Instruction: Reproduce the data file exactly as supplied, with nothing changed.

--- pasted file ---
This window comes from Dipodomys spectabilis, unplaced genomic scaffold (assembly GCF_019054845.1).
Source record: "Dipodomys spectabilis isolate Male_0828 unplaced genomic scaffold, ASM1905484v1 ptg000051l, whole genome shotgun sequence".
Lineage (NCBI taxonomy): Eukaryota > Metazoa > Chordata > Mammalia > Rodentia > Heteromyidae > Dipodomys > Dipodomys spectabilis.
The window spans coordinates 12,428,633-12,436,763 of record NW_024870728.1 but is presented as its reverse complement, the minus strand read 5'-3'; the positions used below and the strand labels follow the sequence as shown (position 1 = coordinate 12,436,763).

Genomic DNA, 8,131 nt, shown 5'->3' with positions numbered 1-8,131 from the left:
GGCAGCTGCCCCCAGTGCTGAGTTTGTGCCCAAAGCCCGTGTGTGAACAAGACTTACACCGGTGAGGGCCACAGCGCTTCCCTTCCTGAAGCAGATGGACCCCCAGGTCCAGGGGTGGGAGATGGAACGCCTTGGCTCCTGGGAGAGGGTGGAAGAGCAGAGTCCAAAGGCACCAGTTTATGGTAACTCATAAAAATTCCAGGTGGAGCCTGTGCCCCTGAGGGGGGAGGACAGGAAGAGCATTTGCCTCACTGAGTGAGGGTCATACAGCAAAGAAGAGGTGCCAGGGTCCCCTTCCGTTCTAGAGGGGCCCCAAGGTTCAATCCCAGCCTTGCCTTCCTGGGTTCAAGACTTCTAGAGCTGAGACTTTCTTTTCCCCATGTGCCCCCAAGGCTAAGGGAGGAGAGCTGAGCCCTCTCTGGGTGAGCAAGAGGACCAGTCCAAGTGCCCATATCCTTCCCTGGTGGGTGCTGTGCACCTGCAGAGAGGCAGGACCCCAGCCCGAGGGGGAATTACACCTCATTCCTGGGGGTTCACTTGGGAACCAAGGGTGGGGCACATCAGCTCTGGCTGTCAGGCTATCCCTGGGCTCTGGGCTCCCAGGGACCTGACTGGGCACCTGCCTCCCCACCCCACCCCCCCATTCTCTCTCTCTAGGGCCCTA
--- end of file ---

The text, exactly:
This window comes from Dipodomys spectabilis, unplaced genomic scaffold (assembly GCF_019054845.1).
Source record: "Dipodomys spectabilis isolate Male_0828 unplaced genomic scaffold, ASM1905484v1 ptg000051l, whole genome shotgun sequence".
Lineage (NCBI taxonomy): Eukaryota > Metazoa > Chordata > Mammalia > Rodentia > Heteromyidae > Dipodomys > Dipodomys spectabilis.
The window spans coordinates 12,428,633-12,436,763 of record NW_024870728.1 but is presented as its reverse complement, the minus strand read 5'-3'; the positions used below and the strand labels follow the sequence as shown (position 1 = coordinate 12,436,763).

Genomic DNA, 8,131 nt, shown 5'->3' with positions numbered 1-8,131 from the left:
GGCAGCTGCCCCCAGTGCTGAGTTTGTGCCCAAAGCCCGTGTGTGAACAAGACTTACACCGGTGAGGGCCACAGCGCTTCCCTTCCTGAAGCAGATGGACCCCCAGGTCCAGGGGTGGGAGATGGAACGCCTTGGCTCCTGGGAGAGGGTGGAAGAGCAGAGTCCAAAGGCACCAGTTTATGGTAACTCATAAAAATTCCAGGTGGAGCCTGTGCCCCTGAGGGGGGAGGACAGGAAGAGCATTTGCCTCACTGAGTGAGGGTCATACAGCAAAGAAGAGGTGCCAGGGTCCCCTTCCGTTCTAGAGGGGCCCCAAGGTTCAATCCCAGCCTTGCCTTCCTGGGTTCAAGACTTCTAGAGCTGAGACTTTCTTTTCCCCATGTGCCCCCAAGGCTAAGGGAGGAGAGCTGAGCCCTCTCTGGGTGAGCAAGAGGACCAGTCCAAGTGCCCATATCCTTCCCTGGTGGGTGCTGTGCACCTGCAGAGAGGCAGGACCCCAGCCCGAGGGGGAATTACACCTCATTCCTGGGGGTTCACTTGGGAACCAAGGGTGGGGCACATCAGCTCTGGCTGTCAGGCTATCCCTGGGCTCTGGGCTCCCAGGGACCTGACTGGGCACCTGCCTCCCCACCCCACCCCCCCATTCTCTCTCTCTAGGGCCCTA